Thank you ROCCAT for sending us this microphone to review!
For quite a few years, I’ve been using an older Blue USB microphone for all of my game streaming, not to mention any other miscellaneous microphone needs on my desktop PC. It’s honestly worked pretty well – it sounds just fine, and it’s plug and play – but it has started acting up (it’s quite a few years old), and I’ve always wished that I had more control over the way things sound, not to mention the volume. Enter the ROCCAT Torch.
When it comes to microphones meant for voice recording, there are two schools of thought, as it were. There is the more bass-heavy radio-like sound, and there is a more Hi-Fi sound. The Blue mic I was using is of the former style, where male voices can tend to boom – but many like how this sounds. This ROCCAT Torch is much more accurate – it records what you sound like. It takes what I call a more Hi-Fi approach. It doesn’t add any ‘boom’ to your voice that isn’t already there; you sound just like what you sound like. Instrument recordings also greatly benefit from the clarity that microphones like the Torch provide. I’m pointing out this difference because many may not realize that there is one. The Torch mic sounds really clear, and I really enjoy that.
Not only do the recorded voices sound clear on the Torch, but it has a really low noise floor, too. While I don’t really have the means to test how low that actually is, you can hear it in the results. We have reviewed several mics where you can hear a lower-level hiss or buzz in the background while recording; this Torch is very quiet, at least in the normal cardioid mode. Whisper mode does indeed raise the noise floor, but it’s supposed to – it’s trying to pick up whatever quiet sounds there are in the background. Stereo mode sounds really neat, and is recommended for anyone recording instruments.
I recently did a recording using the Torch as my microphone. Not only is my voice clearly picked up, but so are the system fans of the PC I am running OBS on..
Part of what makes this microphone so great is the base or stand where all of these features are located. Of course you have the mode selector, which is how you access the cardioid, whisper, and stereo recording modes I mentioned before. Each setting is just a twist of a knob away. There is also a volume knob, which adjusts how loud your monitoring volume is (if you use the 3.5mm audio jack in the back of the microphone). You can also press the button to activate a recording mute – a very handy feature indeed. There is also an optional gesture control where you can wave your hand above the mic itself to mute it without touching it. Definitely handy, but I find myself far too likely to activate that by accident, so I turn that off.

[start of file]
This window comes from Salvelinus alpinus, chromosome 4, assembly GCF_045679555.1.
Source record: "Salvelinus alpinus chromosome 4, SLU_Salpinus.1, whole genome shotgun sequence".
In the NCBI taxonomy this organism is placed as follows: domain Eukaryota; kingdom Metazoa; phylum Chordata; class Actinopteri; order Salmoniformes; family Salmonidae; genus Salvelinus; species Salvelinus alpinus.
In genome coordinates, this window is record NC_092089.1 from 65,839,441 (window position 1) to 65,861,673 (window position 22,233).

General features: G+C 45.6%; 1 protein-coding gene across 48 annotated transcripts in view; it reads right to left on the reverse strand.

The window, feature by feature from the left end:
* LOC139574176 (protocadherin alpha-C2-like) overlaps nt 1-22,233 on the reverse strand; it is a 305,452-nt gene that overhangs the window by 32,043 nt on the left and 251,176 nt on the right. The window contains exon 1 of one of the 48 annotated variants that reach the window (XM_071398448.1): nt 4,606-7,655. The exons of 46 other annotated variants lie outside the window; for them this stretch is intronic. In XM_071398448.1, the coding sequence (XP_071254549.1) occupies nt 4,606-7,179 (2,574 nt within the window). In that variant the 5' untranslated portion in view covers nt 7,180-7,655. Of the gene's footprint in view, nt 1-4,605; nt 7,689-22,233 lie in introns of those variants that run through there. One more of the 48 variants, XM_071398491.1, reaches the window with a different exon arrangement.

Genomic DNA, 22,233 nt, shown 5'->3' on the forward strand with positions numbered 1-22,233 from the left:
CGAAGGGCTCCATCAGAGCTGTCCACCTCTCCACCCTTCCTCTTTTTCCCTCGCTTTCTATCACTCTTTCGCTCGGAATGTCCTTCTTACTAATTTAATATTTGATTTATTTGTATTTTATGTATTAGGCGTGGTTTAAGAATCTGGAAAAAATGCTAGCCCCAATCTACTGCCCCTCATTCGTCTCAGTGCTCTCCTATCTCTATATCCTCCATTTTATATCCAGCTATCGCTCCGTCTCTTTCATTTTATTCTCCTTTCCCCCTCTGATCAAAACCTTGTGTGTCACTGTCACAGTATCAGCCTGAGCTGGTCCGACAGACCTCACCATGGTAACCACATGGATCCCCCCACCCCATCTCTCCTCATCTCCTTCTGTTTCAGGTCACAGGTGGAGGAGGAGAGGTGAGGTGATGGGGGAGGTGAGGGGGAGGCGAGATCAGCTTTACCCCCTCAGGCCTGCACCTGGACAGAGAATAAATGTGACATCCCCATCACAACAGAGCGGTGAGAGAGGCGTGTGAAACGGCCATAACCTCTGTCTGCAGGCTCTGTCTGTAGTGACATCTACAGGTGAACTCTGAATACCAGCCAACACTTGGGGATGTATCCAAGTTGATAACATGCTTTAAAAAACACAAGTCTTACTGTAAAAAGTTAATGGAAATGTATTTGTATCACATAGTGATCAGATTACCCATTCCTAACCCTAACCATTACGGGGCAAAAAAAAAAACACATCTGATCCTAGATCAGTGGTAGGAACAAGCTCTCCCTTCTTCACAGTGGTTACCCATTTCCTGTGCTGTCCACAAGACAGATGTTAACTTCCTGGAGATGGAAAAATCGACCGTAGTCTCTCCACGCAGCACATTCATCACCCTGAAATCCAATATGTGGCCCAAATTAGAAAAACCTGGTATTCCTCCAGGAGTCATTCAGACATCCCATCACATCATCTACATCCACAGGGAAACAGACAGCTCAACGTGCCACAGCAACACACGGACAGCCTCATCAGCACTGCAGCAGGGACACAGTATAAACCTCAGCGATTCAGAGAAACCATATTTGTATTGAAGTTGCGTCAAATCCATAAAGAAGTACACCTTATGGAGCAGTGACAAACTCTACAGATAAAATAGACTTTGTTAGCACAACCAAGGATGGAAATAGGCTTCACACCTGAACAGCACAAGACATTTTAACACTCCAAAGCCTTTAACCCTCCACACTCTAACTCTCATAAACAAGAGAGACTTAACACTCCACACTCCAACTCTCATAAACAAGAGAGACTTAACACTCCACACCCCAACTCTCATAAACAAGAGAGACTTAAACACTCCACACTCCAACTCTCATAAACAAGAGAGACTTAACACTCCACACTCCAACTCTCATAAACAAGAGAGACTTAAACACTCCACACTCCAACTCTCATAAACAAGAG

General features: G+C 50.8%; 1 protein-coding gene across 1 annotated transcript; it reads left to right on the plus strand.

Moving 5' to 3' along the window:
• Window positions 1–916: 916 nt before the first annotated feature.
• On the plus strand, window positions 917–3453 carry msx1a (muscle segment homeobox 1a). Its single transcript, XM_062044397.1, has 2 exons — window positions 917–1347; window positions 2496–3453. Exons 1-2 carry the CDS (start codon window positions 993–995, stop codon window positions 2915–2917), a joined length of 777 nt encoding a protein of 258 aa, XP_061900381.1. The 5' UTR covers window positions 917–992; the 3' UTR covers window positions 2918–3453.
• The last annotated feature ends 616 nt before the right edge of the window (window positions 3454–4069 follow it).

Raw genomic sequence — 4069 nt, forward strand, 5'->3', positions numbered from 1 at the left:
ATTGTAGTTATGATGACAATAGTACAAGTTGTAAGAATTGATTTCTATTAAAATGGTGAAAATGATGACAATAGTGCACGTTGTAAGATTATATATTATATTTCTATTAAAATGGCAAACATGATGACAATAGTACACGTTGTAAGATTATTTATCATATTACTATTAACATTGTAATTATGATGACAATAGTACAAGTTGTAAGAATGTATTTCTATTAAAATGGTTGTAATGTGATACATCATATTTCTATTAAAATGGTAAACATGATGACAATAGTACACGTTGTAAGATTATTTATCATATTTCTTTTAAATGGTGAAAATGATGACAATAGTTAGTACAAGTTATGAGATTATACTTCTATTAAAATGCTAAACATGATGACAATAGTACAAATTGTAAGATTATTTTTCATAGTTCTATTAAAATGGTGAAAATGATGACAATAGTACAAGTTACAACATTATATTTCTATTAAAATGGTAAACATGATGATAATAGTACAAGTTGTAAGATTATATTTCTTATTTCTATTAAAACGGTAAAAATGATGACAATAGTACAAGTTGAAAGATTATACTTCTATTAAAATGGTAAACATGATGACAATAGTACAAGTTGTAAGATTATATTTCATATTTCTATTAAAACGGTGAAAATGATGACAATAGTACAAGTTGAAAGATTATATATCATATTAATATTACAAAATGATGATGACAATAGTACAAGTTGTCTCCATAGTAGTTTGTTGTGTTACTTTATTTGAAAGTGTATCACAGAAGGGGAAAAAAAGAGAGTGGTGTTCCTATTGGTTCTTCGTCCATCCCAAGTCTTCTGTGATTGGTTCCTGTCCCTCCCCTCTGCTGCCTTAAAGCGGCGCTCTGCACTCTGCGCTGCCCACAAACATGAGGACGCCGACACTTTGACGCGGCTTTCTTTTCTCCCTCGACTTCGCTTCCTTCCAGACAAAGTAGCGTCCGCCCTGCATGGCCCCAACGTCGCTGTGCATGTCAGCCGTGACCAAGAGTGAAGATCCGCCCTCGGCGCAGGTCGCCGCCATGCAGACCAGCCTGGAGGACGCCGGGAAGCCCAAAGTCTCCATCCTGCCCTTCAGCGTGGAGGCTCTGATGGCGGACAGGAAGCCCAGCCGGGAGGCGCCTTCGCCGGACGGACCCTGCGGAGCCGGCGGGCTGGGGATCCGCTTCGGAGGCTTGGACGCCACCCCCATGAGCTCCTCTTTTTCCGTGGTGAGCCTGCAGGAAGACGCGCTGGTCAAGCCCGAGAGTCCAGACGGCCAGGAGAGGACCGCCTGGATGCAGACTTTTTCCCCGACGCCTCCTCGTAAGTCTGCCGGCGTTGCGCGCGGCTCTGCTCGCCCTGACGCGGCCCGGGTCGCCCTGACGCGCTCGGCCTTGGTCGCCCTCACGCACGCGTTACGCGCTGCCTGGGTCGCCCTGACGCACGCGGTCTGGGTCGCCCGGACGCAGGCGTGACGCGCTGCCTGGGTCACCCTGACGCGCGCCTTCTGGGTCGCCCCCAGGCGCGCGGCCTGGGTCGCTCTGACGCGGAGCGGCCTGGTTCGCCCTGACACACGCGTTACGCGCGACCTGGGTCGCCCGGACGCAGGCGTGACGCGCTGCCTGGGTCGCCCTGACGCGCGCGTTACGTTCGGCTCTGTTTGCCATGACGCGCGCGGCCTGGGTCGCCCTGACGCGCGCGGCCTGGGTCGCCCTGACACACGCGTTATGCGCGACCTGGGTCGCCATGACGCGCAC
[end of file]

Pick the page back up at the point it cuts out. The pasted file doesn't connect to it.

I really love the gain slider. Many mixer boards use these. What they allow you to do is adjust your recording volume on the fly by just sliding the gain slider up and down. I can’t tell you how much I enjoy using this while streaming. If I’m a bit quiet, just slide that right up. If I’m a bit loud? Push it down a bit. It may seem like a simple thing, but it’s incredibly useful.
Other features available are RGB lighting, which is not really my thing, but it’s done well, as long as you use AIMO intelligent lighting. You can adjust the brightness of the RGB with a button on the back – including off. Unfortunately, off brings with it an important missed feature: you can’t tell if your microphone is muted or not. The ROCCAT logo doesn’t go red, nor does the MUTE LED in the base light up. I can understand the logo; I believe the lack of red notification in the base is an oversight that I hope they’ll fix via a future firmware update.
If you prefer to mount the Torch on a boom mic arm, you can do that, with some caveats. The first one being that the Torch itself is connected to the base with a quasi-custom USB-C cable, and the microphone is worthless if it’s not attached to that base. Thankfully, they included both a short (15cm) cable if you intend to keep the mic on the included base, and a longer (200cm) cable if you wish to connect the Torch to a boom mic arm, and run the cable along the arm to the base. Then you get the best of both worlds – you still have the mic in your face if you want it there, and still can utilize the mixer-style controls on your desk. Just don’t think you can skip the mixer control base – it doesn’t work without it.